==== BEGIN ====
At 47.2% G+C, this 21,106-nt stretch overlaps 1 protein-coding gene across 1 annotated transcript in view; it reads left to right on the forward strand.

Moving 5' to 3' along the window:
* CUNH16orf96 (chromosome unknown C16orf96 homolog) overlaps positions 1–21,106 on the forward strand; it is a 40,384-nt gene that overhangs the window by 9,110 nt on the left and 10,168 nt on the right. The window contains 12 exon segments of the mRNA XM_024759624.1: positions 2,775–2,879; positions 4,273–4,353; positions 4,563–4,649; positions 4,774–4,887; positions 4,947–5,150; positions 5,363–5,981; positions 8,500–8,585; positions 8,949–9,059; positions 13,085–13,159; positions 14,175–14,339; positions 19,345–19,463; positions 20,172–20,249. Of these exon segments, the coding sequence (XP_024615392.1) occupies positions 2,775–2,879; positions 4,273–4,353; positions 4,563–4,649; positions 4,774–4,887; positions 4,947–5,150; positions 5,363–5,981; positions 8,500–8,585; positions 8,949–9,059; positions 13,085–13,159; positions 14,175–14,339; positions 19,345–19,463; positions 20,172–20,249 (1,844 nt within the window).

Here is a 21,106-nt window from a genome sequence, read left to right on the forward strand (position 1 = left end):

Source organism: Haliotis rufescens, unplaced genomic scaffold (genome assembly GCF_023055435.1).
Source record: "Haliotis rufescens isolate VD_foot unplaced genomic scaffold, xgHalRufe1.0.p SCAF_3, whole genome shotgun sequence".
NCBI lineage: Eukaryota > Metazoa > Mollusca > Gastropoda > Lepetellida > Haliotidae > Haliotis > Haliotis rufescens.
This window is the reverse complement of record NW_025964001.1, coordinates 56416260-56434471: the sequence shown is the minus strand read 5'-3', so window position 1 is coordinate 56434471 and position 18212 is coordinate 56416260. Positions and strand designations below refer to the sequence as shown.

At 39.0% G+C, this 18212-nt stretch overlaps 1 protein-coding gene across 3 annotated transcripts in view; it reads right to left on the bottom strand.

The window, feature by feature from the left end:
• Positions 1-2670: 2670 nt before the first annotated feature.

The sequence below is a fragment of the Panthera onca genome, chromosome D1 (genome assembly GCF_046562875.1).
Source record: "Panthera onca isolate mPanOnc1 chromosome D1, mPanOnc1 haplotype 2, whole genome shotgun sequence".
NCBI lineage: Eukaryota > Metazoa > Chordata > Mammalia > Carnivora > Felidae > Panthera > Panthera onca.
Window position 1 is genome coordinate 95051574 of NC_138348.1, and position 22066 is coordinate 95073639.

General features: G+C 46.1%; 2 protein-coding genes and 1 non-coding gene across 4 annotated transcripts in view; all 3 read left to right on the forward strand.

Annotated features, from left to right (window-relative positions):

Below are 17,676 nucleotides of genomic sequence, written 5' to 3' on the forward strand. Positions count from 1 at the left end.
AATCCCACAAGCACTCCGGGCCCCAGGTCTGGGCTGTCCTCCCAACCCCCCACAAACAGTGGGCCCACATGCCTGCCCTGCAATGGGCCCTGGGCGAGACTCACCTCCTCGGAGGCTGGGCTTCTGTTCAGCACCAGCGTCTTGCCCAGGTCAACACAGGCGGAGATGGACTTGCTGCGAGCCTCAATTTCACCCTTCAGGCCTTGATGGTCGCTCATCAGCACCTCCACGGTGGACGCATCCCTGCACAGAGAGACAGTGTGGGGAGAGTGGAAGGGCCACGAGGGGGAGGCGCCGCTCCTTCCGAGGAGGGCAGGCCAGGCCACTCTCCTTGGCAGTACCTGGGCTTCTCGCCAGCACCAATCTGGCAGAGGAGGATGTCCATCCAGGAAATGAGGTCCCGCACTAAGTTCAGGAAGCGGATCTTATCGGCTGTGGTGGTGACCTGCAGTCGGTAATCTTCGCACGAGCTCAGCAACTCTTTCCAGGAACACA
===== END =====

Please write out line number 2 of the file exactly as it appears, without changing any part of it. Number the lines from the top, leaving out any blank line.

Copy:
Moving 5' to 3' along the window: